Geology tour of the Yuba River’s Buttermilk Bend Trail | TheUnion.com

Geology tour of the Yuba River’s Buttermilk Bend Trail

Submitted by John Field

South Yuba River State Park docents will lead a geology tour on the Buttermilk Bend Trail at 1 p.m. on March 17. The tour will include a lecture to provide background on the park's complicated geologic history and then a walk to observe some of these geologic features on the trail. Participants will also receive a tour guide, entitled, "Geology of the South Yuba State Park — A Self-Guided Tour on Buttermilk Bend Trail." This guide is available on the Park Association's website at http://www.southyubariverstatepark.org/index.html and will also be available in hard copy in the visitor center.

The objective of the Geology Tour is for participants to learn a little bit about the complex geologic history of the area and about the rock types along the Bridgeport portion of the South Yuba River. There will be a general geology review at the beginning of the tour to provide background for the geologic terms and concepts that will be discussed while walking the Buttermilk Bend Trail. The review will also give participants some information on the park's regional geologic setting. The area bounded by South Yuba River State Park was an important gold-bearing site during the California Gold Rush in the 1850's and again in the 1930's during the Great Depression. The geologic history of these gold deposits will also be touched on in the tour.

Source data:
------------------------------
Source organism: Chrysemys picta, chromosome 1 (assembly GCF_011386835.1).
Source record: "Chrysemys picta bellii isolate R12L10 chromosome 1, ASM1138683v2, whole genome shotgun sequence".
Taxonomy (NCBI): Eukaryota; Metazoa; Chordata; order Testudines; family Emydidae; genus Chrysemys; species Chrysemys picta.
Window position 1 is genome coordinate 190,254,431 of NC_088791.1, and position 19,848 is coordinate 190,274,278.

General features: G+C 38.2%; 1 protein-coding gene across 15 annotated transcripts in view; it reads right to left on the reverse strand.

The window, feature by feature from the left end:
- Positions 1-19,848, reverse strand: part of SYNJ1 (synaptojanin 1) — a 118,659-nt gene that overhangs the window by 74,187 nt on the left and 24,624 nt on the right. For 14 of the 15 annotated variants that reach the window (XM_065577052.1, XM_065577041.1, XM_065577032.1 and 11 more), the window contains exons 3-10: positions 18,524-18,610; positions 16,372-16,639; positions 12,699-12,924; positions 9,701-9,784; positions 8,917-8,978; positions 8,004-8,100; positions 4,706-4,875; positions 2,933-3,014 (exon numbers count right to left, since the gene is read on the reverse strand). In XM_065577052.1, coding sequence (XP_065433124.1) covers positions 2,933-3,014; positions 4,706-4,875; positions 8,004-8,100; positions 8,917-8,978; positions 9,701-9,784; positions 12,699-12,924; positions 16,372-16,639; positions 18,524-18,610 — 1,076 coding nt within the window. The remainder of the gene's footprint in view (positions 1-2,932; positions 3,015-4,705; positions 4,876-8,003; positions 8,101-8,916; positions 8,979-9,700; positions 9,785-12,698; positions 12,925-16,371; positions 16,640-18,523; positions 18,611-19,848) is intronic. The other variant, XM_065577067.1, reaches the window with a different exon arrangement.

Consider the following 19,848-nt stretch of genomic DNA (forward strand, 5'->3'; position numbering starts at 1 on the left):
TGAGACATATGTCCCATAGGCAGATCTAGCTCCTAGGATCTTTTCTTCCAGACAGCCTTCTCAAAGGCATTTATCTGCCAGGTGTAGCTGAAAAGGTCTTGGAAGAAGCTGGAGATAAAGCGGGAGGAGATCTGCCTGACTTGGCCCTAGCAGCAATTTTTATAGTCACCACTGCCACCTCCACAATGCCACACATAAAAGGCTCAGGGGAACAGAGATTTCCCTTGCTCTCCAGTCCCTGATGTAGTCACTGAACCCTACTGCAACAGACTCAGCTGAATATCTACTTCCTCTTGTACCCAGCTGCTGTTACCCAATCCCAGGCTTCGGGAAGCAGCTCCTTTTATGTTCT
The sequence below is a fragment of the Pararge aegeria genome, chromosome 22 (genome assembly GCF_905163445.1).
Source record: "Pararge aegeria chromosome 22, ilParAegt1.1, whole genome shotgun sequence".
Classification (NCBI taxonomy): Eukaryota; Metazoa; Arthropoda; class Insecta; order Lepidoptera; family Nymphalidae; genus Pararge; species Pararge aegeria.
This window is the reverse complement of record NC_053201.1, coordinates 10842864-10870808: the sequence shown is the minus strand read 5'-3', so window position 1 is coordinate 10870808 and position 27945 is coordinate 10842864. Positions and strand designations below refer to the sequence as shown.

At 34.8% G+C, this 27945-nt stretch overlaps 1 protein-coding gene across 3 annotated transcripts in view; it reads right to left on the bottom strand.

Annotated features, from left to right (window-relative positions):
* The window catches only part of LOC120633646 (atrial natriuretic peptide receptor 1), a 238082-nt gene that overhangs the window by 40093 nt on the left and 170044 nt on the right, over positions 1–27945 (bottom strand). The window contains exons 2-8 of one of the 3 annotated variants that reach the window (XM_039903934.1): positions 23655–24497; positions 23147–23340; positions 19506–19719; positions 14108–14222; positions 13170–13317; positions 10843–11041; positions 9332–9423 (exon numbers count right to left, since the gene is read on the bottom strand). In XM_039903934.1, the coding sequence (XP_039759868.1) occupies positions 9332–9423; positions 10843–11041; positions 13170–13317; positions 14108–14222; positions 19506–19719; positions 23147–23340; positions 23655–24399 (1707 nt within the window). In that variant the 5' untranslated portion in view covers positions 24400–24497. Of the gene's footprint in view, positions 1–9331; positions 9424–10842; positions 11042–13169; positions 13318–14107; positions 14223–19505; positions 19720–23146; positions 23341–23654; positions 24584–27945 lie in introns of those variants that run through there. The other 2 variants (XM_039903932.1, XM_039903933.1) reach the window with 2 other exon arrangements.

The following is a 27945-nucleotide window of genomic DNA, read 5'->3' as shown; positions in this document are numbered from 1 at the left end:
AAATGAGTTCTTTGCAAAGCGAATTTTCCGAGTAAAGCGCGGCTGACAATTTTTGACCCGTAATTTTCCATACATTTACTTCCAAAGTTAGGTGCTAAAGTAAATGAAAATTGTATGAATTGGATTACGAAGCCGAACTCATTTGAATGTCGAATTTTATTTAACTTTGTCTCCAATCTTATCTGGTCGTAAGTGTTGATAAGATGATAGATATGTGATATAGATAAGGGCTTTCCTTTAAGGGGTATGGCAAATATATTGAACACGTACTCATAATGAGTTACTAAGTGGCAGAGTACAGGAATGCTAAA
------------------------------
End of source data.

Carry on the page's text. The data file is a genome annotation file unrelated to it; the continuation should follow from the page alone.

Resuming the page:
The South Yuba River within the state park cuts through four major tectonic belts (assemblage of rocks of any origin that have been folded or mixed together). Like a surgeon, the 20-mile long scenic river canyon within the park has cut an incision across these belts. This has provided geologists with a cross-section of the ancient oceanic-continental tectonic plate boundaries within the park during Jurassic (about 160 million years ago) and older times. Participants will learn details about these relationships and more specifically about the rocks exposed within the South Yuba River State Park at Bridgeport.

For more information, visit http://www.southyubariverstatepark.org.

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